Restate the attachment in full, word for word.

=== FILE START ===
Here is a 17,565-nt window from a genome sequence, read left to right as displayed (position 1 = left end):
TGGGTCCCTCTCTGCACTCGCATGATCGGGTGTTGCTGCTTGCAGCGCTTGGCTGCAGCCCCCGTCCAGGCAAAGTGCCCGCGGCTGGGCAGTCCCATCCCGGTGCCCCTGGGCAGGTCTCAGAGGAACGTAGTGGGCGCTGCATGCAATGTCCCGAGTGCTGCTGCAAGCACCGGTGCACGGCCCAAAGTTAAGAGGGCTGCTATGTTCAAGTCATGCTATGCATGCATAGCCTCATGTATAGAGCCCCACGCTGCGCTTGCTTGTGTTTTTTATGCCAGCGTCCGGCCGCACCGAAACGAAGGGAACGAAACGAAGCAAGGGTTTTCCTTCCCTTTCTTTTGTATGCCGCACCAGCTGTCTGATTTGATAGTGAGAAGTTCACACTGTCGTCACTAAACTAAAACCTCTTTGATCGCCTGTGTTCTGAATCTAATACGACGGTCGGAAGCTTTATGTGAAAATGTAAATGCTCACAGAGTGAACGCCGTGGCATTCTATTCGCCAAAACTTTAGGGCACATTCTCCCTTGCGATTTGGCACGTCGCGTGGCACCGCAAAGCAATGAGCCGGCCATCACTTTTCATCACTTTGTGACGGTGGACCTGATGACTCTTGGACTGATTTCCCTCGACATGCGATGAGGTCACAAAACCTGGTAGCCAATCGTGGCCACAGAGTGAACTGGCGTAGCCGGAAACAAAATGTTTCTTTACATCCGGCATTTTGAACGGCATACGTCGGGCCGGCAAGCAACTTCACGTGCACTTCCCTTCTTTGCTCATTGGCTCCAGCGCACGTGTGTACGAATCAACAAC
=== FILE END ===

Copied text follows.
Here is a 17,565-nt window from a genome sequence, read left to right as displayed (position 1 = left end):
TGGGTCCCTCTCTGCACTCGCATGATCGGGTGTTGCTGCTTGCAGCGCTTGGCTGCAGCCCCCGTCCAGGCAAAGTGCCCGCGGCTGGGCAGTCCCATCCCGGTGCCCCTGGGCAGGTCTCAGAGGAACGTAGTGGGCGCTGCATGCAATGTCCCGAGTGCTGCTGCAAGCACCGGTGCACGGCCCAAAGTTAAGAGGGCTGCTATGTTCAAGTCATGCTATGCATGCATAGCCTCATGTATAGAGCCCCACGCTGCGCTTGCTTGTGTTTTTTATGCCAGCGTCCGGCCGCACCGAAACGAAGGGAACGAAACGAAGCAAGGGTTTTCCTTCCCTTTCTTTTGTATGCCGCACCAGCTGTCTGATTTGATAGTGAGAAGTTCACACTGTCGTCACTAAACTAAAACCTCTTTGATCGCCTGTGTTCTGAATCTAATACGACGGTCGGAAGCTTTATGTGAAAATGTAAATGCTCACAGAGTGAACGCCGTGGCATTCTATTCGCCAAAACTTTAGGGCACATTCTCCCTTGCGATTTGGCACGTCGCGTGGCACCGCAAAGCAATGAGCCGGCCATCACTTTTCATCACTTTGTGACGGTGGACCTGATGACTCTTGGACTGATTTCCCTCGACATGCGATGAGGTCACAAAACCTGGTAGCCAATCGTGGCCACAGAGTGAACTGGCGTAGCCGGAAACAAAATGTTTCTTTACATCCGGCATTTTGAACGGCATACGTCGGGCCGGCAAGCAACTTCACGTGCACTTCCCTTCTTTGCTCATTGGCTCCAGCGCACGTGTGTACGAATCAACAAC